Heat Damage in Transplants

Gordon Johnson, Extension Vegetable & Fruit Specialist; gcjohn@udel.edu

We have recently seen late planted watermelon transplants die due to excess heat on black plastic mulch. Heat necrosis is a common problem on black plastic mulch in summer plantings in clear weather and at high temperatures. This is a common problem in later plantings of peppers and tomatoes grown in smaller cell sizes; however, all transplants can be affected. Black plastic can heat up to well over 120°F on hot days in the late spring and summer. Vegetable transplants are exposed to these high soil temperatures at the soil line around the transplant hole. The stem tissue just at or above the level of the plastic may be killed at these high temperatures and the transplants will then collapse and die. Similarly. vine crop transplants laying on the hot plastic may be damaged. Small transplants do not have the ability to dissipate heat around the stem as roots are not yet grown out into the soil and water uptake is limited. Another factor in heat necrosis is that there is little or no shading of the mulch with the leaves of small transplants.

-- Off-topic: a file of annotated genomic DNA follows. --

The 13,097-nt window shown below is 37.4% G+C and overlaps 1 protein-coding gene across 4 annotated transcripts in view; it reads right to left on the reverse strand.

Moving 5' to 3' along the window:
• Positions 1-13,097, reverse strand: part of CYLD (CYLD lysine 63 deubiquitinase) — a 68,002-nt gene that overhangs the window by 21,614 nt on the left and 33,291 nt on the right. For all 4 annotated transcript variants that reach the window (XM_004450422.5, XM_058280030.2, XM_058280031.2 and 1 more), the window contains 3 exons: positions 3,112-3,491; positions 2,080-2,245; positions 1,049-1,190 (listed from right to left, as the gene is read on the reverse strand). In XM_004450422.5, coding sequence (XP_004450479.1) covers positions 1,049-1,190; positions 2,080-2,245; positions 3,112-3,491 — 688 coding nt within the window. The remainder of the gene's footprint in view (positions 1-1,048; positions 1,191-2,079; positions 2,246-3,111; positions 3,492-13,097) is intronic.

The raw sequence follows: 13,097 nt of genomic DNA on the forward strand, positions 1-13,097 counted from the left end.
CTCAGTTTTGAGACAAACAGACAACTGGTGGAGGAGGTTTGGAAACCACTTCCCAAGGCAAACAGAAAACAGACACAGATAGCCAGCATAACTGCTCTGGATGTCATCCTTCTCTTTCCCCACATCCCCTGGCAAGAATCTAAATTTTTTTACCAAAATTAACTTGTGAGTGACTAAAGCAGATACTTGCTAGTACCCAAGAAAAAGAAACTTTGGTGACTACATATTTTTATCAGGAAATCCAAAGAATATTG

Heat necrosis on pepper stem next from excessive temperatures from black plastic mulch.

There are a number of practices that can reduce heat necrosis in later planted vegetable transplants:

  • Avoid using tender transplants that have not been hardened off.
  • Use larger transplants with greater stem diameters and more leaves to shade.
  • Make a larger planting hole, cutting or burning out the plastic.
  • When transplanting into the plastic, make sure the stems of transplants do not touch the plastic once set.
  • Water sufficiently in the hole to reduce heat load.
  • Plant in the evening once the plastic has cooled down or in the very early morning. Avoid transplanting on very hot days or when extended hot, sunny weather is forecast.
  • Switch to white or aluminized plastic mulch for later plantings. This will reduce the heat loading significantly.
  • In smaller plantings you may paint the planting zone on the black plastic mulch white with latex paint and then plant through this white strip once dry. Another option is to spray on white particle film at the plant base. You can also mulch around the planting holes with wet straw to reduce heat loading or cover around the transplant stem with sand or clean soil.
  • Use overhead irrigation after planting to keep the plastic cooler.